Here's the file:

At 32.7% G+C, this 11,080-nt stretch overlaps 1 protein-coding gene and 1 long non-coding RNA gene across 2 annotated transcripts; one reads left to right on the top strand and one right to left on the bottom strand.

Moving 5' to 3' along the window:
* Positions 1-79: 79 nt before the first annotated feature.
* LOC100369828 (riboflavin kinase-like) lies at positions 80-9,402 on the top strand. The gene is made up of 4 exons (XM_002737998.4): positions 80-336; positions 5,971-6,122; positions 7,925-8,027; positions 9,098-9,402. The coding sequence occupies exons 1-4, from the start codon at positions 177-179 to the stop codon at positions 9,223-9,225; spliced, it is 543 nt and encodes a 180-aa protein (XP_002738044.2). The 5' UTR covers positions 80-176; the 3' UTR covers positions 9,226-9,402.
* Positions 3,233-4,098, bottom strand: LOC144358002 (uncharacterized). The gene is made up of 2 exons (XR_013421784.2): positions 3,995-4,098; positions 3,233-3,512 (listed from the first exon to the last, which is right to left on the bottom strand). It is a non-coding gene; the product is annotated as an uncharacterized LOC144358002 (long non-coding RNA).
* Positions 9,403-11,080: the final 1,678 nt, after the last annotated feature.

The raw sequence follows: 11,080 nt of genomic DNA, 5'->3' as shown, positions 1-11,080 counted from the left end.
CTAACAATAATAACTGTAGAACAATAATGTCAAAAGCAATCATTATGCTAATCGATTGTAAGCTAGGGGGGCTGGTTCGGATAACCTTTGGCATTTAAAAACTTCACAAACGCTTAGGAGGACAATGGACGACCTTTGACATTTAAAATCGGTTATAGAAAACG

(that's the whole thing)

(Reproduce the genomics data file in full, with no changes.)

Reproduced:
At 32.7% G+C, this 11,080-nt stretch overlaps 1 protein-coding gene and 1 long non-coding RNA gene across 2 annotated transcripts; one reads left to right on the top strand and one right to left on the bottom strand.

Moving 5' to 3' along the window:
* Positions 1-79: 79 nt before the first annotated feature.
* LOC100369828 (riboflavin kinase-like) lies at positions 80-9,402 on the top strand. The gene is made up of 4 exons (XM_002737998.4): positions 80-336; positions 5,971-6,122; positions 7,925-8,027; positions 9,098-9,402. The coding sequence occupies exons 1-4, from the start codon at positions 177-179 to the stop codon at positions 9,223-9,225; spliced, it is 543 nt and encodes a 180-aa protein (XP_002738044.2). The 5' UTR covers positions 80-176; the 3' UTR covers positions 9,226-9,402.
* Positions 3,233-4,098, bottom strand: LOC144358002 (uncharacterized). The gene is made up of 2 exons (XR_013421784.2): positions 3,995-4,098; positions 3,233-3,512 (listed from the first exon to the last, which is right to left on the bottom strand). It is a non-coding gene; the product is annotated as an uncharacterized LOC144358002 (long non-coding RNA).
* Positions 9,403-11,080: the final 1,678 nt, after the last annotated feature.

The raw sequence follows: 11,080 nt of genomic DNA, 5'->3' as shown, positions 1-11,080 counted from the left end.
CTAACAATAATAACTGTAGAACAATAATGTCAAAAGCAATCATTATGCTAATCGATTGTAAGCTAGGGGGGCTGGTTCGGATAACCTTTGGCATTTAAAAACTTCACAAACGCTTAGGAGGACAATGGACGACCTTTGACATTTAAAATCGGTTATAGAAAACG